The nearly $200 million in subsidies for Amazon would have accounted for a small portion of the more than $2 billion in state tax breaks and roughly $3 billion in overall incentives that was offered.
“It’s just a shame that the politics stopped the project over jobs that would’ve helped further diversify New York’s economy,” Rich Azzopardi, spokesman for former Gov. Andrew M. Cuomo, told the Times Union on Friday.
Cuomo had heavily pushed for the Amazon headquarters, but ran up against Senate Democrats who had taken over with a supermajority, after years of either being in the political minority or holding a narrow majority.
“It is unfortunate that the governor is trying to divide the Democratic Party at this crucial and historic time,” Senate Democrats’ spokesman Mike Murphy said at the time. “The Senate Democratic Majority Conference and our partners in the Assembly finally returned New York as the progressive beacon to the rest of the country.”
The narrative, in some ways, played out in a similar fashion this year for Senate Democrats against the governor.
With their supermajority, Senate Democrats would go on to block Hochl’s nominee for chief judge, the first-ever rejection of a nominee to the Court of Appeals since New Yorkers agreed to the judicial appointment system in 1977. Gianaris and organized labor leaders were among the most outspoken voices on the issue. In an op-ed in City & State, Gianaris described it as “not our first break with the old way of doing business” and a “new style of governance” to “champion the best interests of those outside the political apparatus.”
Senate Democrats, despite some vocal opposition, were unable to block Hochul’s $1 billion subsidy for a new stadium for the NFL’S Buffalo Bills, which she wedged into the state budget last year in a last-minute move.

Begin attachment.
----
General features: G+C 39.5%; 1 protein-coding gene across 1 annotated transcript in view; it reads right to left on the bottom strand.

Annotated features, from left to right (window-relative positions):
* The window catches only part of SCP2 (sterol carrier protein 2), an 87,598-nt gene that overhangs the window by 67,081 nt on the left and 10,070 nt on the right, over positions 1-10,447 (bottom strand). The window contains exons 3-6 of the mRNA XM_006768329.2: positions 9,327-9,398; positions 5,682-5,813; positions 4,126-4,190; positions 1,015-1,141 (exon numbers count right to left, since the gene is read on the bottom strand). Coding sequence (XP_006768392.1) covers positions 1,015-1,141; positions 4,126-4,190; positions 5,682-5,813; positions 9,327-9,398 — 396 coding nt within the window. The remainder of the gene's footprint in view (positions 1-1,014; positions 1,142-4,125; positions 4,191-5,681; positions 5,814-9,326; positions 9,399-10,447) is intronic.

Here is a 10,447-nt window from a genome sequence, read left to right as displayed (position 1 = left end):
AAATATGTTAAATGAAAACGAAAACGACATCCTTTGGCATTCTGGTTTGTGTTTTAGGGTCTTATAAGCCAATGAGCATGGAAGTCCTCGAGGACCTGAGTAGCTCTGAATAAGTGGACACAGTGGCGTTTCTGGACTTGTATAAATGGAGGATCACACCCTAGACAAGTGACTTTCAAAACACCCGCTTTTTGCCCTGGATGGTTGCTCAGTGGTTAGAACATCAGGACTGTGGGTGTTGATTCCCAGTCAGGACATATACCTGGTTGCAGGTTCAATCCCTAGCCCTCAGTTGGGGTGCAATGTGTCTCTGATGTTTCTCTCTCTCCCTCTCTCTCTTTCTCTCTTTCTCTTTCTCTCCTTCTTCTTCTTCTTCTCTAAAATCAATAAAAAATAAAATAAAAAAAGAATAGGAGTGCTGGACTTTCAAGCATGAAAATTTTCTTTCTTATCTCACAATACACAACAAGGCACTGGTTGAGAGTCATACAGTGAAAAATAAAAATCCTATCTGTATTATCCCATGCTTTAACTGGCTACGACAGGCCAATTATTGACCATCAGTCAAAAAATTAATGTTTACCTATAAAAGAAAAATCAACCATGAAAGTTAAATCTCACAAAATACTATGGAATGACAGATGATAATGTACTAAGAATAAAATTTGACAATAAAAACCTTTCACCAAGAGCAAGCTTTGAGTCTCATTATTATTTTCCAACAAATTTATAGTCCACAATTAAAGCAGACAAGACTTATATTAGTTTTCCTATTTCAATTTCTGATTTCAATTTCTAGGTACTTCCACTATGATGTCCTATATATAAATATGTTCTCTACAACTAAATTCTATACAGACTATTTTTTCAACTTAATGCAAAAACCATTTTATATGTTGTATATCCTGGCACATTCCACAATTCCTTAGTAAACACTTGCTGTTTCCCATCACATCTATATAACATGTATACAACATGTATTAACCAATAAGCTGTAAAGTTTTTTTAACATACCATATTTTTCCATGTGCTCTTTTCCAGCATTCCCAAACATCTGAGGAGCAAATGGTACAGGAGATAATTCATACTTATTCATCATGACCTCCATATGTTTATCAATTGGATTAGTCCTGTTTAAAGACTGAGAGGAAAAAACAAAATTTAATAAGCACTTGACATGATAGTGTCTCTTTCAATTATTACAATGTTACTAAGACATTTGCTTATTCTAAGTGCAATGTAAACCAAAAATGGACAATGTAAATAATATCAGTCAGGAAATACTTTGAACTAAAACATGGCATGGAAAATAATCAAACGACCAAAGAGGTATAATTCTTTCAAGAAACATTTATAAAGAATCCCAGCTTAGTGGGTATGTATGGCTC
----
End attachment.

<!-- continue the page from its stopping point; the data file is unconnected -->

And with little opposition or notice, state lawmakers agreed to up to $10 billion in tax credits over 20 years for
It’s just a shame that the politics stopped the project over jobs that would’ve helped further diversify New York’s economy.”
— Rich Azzopardi, spokesman for former Gov. Andrew M. Cuomo
the growth of new “green” semiconductor manufacturing projects. Watchdogs described it as the largest-ever subsidy in state history. Hochul defended it as necessary to entice companies in the industry and a companion tax break to ones drafted up in Washington by U.S. Senate Majority Leader Charles E. Schumer.
It would ultimately lead to Micron deciding to bring its business to the Syracuse area, which could deliver 50,000 jobs, although only 9,000 are projected for those who would actually be working in the chip-fab plant. Reinvent Albany recently criticized the deal, which the state estimates will deliver $100 billion to the economy, as negative to the environment and likely in conflict with New York’s climate goals.
Marcello, with Reinvent Albany, describes corporate subsidies as “pay-to-play” corruption, backed by economic ideas that are “simply dumb” and disproved on whether the tax breaks yield what they’re marketed to return. State officials say otherwise.
Democrats in favor of the subsidies have argued they are necessary to entice businesses, from semiconductor manufacturers to movie sets, to come to New York. When Hochul was defending the need for the $1 billion subsidy for the Bills, for her hometown team and in an election year, she said the team was ready to leave New York for another state, which would be a blow to western New York.